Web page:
Republicans on Capitol Hill are examining what role if any Clinton associates may have played in circulating politically damaging allegations against Mr. Trump that were eventually shared with the Federal Bureau of Investigation and used in government warrant applications for sensitive surveillance against an associate of Mr. Trump's.

In a criminal referral to the FBI released publicly this week, Sens. Chuck Grassley (R., Iowa) and Lindsey Graham (R., S.C.) wrote: "It is troubling enough that the Clinton campaign funded Mr. Steele's work, but that these Clinton associates were contemporaneously feeding Mr. Steele allegations raises additional concerns about his credibility."

The referral redacted the names of Messrs. Shearer, Winer, and Blumenthal, but a person familiar with the matter said that the letter from the senators refers to them.

Mr. Shearer's notes contain a prominent reference to purported conversations with reporters from two media organizations, including a reporter from The Wall Street Journal who at the time was reporting on Mr. Trump's ties to Russia.

Mr. Shearer's notes allege that the Journal reporter shared with him unverified allegations about Mr. Trump's sexual behavior, and told him that two researchers with the firm Fusion GPS were being paid by the Democrats to probe these issues. Fusion, a firm founded by former Journal reporters, hired Mr. Steele to conduct his research.

Mr. Shearer also said he was told by the reporter that the Journal was "gun-shy about pursuing" the allegations because "no one would go on the record and Mr. Trump's litigious background."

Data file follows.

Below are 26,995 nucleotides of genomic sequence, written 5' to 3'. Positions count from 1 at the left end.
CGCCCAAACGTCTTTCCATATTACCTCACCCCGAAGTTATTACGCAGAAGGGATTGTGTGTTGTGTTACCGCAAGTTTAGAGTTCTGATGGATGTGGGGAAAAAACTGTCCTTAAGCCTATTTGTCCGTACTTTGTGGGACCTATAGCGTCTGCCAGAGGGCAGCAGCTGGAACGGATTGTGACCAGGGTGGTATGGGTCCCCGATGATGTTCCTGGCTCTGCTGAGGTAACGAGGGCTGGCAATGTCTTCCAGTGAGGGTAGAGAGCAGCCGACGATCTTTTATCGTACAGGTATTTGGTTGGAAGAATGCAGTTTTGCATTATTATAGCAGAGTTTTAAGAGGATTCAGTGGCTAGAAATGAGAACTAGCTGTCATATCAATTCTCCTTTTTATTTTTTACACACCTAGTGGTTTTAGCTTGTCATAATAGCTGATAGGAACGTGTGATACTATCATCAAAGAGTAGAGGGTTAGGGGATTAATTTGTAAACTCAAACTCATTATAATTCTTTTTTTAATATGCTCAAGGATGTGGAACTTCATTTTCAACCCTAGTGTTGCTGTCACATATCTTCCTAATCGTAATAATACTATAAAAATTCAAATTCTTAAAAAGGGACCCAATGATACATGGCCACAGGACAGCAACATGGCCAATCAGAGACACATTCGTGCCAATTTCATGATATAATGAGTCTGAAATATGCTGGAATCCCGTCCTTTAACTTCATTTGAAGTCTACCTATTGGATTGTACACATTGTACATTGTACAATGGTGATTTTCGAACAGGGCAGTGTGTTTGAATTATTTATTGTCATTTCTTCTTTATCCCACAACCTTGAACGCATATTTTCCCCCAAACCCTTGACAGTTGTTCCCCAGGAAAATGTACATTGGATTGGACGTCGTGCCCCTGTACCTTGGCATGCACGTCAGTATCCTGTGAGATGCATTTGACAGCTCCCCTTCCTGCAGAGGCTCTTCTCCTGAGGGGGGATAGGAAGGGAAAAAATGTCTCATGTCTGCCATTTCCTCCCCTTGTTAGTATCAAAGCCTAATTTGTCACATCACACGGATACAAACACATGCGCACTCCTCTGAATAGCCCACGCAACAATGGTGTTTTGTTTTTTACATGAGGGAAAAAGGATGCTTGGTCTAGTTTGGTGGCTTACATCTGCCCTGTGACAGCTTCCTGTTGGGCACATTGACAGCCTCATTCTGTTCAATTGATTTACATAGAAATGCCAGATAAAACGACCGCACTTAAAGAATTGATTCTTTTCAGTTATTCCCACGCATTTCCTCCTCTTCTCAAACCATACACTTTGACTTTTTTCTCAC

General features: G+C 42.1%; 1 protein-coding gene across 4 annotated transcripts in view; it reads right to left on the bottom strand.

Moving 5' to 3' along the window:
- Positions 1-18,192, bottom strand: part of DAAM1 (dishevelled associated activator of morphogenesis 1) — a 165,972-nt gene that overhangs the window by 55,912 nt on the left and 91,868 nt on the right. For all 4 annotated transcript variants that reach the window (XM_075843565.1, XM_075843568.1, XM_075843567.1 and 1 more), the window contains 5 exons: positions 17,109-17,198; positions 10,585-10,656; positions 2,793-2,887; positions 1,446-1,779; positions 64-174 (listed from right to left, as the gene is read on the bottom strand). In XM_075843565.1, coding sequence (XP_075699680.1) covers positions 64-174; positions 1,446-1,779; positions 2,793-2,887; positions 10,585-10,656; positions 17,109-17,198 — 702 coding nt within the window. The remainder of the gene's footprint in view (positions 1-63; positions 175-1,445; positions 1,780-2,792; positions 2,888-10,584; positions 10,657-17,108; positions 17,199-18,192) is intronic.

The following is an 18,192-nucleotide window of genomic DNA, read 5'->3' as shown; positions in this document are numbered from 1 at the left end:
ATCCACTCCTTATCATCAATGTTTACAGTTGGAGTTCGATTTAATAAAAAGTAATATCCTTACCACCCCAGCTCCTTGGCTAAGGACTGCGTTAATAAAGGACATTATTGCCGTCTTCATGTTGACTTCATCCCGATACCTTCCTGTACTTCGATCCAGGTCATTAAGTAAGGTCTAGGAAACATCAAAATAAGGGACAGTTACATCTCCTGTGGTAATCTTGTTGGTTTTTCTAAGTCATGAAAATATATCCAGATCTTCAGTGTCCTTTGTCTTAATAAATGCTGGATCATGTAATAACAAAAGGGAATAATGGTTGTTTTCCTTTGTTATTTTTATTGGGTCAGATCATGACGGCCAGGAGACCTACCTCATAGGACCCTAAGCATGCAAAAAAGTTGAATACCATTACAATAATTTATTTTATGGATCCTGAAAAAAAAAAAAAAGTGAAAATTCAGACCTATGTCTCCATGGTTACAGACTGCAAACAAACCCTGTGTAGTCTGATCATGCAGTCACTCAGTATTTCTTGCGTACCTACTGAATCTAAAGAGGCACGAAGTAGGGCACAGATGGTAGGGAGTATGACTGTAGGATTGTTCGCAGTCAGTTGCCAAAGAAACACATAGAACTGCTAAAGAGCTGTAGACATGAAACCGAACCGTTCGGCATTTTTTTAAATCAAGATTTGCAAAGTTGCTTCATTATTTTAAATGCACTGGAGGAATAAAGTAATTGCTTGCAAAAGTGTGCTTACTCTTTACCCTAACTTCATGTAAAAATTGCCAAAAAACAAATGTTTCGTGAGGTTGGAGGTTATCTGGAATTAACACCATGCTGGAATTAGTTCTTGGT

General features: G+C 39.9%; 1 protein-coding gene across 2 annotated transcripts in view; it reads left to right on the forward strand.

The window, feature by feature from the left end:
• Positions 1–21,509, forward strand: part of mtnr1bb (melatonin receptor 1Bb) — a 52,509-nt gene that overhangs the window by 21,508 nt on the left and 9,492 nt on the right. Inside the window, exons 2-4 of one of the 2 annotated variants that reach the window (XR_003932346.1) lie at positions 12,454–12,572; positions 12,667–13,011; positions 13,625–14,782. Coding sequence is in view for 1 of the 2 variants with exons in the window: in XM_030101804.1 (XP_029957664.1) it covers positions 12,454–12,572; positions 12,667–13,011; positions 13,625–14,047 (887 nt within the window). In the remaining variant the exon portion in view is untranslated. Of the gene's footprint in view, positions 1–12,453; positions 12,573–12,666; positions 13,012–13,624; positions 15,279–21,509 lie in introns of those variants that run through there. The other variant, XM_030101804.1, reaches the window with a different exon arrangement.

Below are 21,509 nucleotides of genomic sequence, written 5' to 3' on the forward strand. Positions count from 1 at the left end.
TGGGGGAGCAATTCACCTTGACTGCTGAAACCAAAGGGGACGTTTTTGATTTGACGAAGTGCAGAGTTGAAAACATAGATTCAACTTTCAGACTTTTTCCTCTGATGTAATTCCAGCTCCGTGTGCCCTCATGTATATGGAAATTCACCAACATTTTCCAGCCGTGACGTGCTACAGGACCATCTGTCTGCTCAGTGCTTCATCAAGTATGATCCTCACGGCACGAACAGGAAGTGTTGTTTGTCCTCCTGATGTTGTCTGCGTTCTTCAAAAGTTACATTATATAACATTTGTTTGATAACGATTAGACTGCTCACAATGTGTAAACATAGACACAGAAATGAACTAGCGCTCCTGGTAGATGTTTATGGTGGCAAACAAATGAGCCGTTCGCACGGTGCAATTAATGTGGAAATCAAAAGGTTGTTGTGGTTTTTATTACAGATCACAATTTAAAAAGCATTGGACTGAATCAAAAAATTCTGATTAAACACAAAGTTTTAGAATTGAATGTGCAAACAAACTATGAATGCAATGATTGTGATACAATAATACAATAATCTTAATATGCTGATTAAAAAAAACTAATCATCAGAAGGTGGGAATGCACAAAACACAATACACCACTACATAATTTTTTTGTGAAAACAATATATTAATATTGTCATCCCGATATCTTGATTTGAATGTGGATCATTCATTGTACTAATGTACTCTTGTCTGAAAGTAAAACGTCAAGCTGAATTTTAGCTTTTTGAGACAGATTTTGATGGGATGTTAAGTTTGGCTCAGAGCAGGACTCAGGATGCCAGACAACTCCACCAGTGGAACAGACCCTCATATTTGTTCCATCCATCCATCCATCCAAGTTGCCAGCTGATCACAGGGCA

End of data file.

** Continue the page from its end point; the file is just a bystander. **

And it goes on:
The Wall Street Journal disputed the characterization of the communication between the reporter and Mr. Shearer.

"In the summer of 2016, during the course of reporting on then-candidate Donald Trump's connections to Russia, a Wall Street Journal reporter was contacted by Cody Shearer. Mr. Shearer claimed to have compromising information about Mr. Trump's activities in Russia," said Steve Severinghaus, a spokesman for Dow Jones & Co., publisher of The Wall Street Journal.

"Our reporter was unable to corroborate these allegations, and determined the information provided by Mr. Shearer did not meet our high standards for fair and accurate reporting. The matter went no further," Mr. Severinghaus said.

He added: "Among the many inaccuracies in Mr. Shearer's account of his conversations with our reporter in summer 2016 is his claim that the Journal knew who was funding Fusion GPS's efforts. The WSJ reporter had no such knowledge until it became public."

Write to Byron Tau at byron.tau@wsj.com

Corrections & Amplifications The Wall Street Journal reporter who spoke with Cody Shearer had no knowledge of who was funding Fusion GPS's efforts until it became public, which was in 2017. An earlier version of this article incorrectly said the reporter had no such knowledge until it became public earlier this year. (Feb. 9, 2018)
 

(END) Dow Jones Newswires

February 10, 2018 02:32 ET (07:32 GMT)